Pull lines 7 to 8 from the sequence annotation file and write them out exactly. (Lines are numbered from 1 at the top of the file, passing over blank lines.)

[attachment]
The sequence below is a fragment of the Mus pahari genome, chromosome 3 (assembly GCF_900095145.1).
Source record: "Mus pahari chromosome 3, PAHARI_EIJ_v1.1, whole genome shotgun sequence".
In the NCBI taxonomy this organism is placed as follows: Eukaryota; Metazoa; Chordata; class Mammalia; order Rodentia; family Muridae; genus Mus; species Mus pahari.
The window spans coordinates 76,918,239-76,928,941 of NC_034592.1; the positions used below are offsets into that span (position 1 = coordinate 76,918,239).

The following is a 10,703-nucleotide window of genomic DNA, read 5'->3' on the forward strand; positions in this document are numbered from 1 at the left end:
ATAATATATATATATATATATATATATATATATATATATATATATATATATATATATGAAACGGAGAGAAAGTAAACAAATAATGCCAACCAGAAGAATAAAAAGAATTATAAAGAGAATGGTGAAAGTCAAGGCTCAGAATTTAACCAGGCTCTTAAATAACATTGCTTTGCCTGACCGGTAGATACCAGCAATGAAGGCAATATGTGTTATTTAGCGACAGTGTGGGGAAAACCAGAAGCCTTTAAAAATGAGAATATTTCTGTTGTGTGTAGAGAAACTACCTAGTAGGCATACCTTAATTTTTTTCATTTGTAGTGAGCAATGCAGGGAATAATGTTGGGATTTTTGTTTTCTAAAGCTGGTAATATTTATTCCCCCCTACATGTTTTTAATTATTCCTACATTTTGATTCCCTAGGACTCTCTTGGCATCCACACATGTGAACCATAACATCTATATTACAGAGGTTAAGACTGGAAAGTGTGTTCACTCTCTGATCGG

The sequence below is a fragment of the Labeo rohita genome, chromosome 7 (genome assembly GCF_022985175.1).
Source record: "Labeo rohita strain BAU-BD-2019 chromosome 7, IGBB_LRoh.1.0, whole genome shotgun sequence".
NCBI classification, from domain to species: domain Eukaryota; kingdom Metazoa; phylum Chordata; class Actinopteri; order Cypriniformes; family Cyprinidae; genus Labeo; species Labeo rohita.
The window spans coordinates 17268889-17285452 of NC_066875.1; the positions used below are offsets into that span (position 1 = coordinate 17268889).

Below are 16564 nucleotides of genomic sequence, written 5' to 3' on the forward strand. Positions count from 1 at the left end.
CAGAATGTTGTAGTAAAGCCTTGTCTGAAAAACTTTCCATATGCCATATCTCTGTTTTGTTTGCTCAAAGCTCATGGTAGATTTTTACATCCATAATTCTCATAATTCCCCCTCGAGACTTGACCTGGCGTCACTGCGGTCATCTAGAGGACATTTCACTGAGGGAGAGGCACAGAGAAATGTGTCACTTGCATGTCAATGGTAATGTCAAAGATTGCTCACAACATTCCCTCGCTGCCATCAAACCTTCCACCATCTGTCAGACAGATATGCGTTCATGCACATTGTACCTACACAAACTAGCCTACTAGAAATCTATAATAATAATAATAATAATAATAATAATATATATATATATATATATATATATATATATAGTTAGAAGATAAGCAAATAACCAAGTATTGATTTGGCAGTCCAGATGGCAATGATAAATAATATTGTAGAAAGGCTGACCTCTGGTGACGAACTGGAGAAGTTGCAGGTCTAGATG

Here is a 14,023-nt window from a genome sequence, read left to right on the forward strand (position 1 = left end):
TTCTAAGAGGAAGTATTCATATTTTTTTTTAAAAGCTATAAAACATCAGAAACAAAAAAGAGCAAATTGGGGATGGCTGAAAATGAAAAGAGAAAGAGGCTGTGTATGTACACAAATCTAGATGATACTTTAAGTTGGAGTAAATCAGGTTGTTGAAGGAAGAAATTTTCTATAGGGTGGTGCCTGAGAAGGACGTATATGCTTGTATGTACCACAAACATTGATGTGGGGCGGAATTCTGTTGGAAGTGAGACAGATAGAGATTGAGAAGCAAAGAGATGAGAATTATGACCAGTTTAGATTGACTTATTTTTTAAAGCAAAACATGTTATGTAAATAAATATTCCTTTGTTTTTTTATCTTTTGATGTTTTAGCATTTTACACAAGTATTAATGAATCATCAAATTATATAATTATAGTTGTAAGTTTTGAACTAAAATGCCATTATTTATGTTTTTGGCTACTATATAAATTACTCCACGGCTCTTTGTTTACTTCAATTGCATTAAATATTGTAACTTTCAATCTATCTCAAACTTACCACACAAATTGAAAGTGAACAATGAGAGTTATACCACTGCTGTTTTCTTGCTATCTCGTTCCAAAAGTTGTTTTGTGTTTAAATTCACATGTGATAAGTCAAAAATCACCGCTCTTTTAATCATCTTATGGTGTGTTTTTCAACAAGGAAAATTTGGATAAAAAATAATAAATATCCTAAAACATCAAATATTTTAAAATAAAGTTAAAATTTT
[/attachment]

The sequence below is a fragment of the Labeo rohita genome, chromosome 7 (genome assembly GCF_022985175.1).
Source record: "Labeo rohita strain BAU-BD-2019 chromosome 7, IGBB_LRoh.1.0, whole genome shotgun sequence".